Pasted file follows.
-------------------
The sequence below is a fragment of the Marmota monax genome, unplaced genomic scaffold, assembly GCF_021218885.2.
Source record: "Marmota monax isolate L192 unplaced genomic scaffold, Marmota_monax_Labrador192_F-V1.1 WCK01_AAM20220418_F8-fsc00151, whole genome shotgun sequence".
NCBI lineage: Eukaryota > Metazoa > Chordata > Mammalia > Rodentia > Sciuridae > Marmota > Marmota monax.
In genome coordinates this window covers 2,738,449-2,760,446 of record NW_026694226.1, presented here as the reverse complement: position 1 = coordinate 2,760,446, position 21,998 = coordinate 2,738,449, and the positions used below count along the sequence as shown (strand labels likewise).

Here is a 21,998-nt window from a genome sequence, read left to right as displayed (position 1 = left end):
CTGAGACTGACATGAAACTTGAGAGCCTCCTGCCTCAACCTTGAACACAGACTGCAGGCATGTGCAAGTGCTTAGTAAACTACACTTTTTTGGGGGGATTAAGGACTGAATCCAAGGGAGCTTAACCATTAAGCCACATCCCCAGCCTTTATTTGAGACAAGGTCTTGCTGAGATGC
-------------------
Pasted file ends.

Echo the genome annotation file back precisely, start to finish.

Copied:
The sequence below is a fragment of the Marmota monax genome, unplaced genomic scaffold, assembly GCF_021218885.2.
Source record: "Marmota monax isolate L192 unplaced genomic scaffold, Marmota_monax_Labrador192_F-V1.1 WCK01_AAM20220418_F8-fsc00151, whole genome shotgun sequence".
NCBI lineage: Eukaryota > Metazoa > Chordata > Mammalia > Rodentia > Sciuridae > Marmota > Marmota monax.
In genome coordinates this window covers 2,738,449-2,760,446 of record NW_026694226.1, presented here as the reverse complement: position 1 = coordinate 2,760,446, position 21,998 = coordinate 2,738,449, and the positions used below count along the sequence as shown (strand labels likewise).

Here is a 21,998-nt window from a genome sequence, read left to right as displayed (position 1 = left end):
CTGAGACTGACATGAAACTTGAGAGCCTCCTGCCTCAACCTTGAACACAGACTGCAGGCATGTGCAAGTGCTTAGTAAACTACACTTTTTTGGGGGGATTAAGGACTGAATCCAAGGGAGCTTAACCATTAAGCCACATCCCCAGCCTTTATTTGAGACAAGGTCTTGCTGAGATGC